Nation's long history of R&D offers great opportunities for dry US product pipelines
Philadelphia, PA– June 21, 2005 – Australia, known globally for its biotech R&D capabilities and successes in human therapeutics, agribiotech, diagnostics, medical devices and biodiscovery, says its research institutes are brimming full of innovative biotech IP and is courting US firms for investment, partnerships and license deals.
A record number of commercialization teams from Australian universities and research centers head to BIO 2005 this week focused on showcasing their offerings and cutting deals with US firms. Of the 63 Australian firms and organizations exhibiting at the Australia Pavilion [June 19-22, 2005], 20 of these are public and privately funded research centres.
Dr Anna Lavelle, the newly appointed Chief Executive Officer of AusBiotech, the Australian peak biotech industry organization, said Australia has the IP and innovation and now needs to fast track commercialization. She notes that there is no better place to target than the US which has led the world in commercializing innovation for decades.
"Australia, which per head of population boasts more Nobel Laureates [from Howard Florey for penicillin to Peter Doherty for immunology], and biotech patents and papers, has an exceptional foundation of research that offers compelling value for US firms," said Lavelle.
"We offer an exceptional range of opportunities for firms wanting to invest, partner and or license our biotech IP."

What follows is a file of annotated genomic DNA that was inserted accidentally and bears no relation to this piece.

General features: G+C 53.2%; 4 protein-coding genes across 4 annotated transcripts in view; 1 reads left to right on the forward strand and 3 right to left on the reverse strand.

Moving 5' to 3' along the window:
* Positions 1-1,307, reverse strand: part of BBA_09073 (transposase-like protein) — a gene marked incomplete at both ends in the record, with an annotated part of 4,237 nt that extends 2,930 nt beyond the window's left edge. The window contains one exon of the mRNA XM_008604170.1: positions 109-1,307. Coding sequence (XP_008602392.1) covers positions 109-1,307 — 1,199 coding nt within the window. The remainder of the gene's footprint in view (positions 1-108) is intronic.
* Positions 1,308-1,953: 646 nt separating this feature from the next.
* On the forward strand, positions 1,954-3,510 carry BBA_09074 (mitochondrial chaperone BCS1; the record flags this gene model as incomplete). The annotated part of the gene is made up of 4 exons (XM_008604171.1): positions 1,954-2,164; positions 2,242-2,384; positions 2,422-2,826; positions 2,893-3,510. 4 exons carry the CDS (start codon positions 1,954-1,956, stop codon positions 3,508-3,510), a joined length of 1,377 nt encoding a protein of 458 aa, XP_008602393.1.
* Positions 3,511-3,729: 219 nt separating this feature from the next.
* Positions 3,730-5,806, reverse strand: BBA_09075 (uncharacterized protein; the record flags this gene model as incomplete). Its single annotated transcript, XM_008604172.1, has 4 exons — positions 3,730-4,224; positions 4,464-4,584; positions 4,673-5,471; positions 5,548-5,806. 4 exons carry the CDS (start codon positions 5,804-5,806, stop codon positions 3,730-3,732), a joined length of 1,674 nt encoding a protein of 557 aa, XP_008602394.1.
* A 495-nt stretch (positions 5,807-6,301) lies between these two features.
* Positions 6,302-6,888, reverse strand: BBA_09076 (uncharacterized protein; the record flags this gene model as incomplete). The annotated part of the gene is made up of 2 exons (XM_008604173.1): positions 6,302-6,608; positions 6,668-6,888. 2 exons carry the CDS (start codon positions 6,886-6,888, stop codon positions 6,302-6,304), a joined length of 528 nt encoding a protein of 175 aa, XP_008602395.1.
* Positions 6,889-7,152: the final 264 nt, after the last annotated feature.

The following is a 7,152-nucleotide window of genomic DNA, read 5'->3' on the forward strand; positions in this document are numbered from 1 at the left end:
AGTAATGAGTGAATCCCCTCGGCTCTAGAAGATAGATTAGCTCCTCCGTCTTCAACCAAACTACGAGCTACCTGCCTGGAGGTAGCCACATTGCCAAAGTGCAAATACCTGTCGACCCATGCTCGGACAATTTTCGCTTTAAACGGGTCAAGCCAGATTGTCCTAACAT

Firms that have discovered the commercialization opportunities in Australia include, Merck Sharpe and Dohme, Bristol-Myers Squibb, Pfizer, Eli Lilly, Apath and Genzyme to name a few.
Lavelle said Australia's strong IP protection, legal and social commonalities with the US and agreements like the Free Trade Agreement make doing business with Australian entities seamless and very profitable. "We often say it is just like working with another US firm," she said.
In addition, Australia is celebrating landmark research breakthroughs from stem cells and heart assist technology, to proteomics advances, carbohydrate chemistry, transdermal drug delivery, anti viral vaccines, inflammatory disease and cancer therapies, bio prospecting, skin therapies and ddRNAi /RNAi developments.
Source: Eurekalert & othersLast reviewed: By John M. Grohol, Psy.D. on 21 Feb 2009
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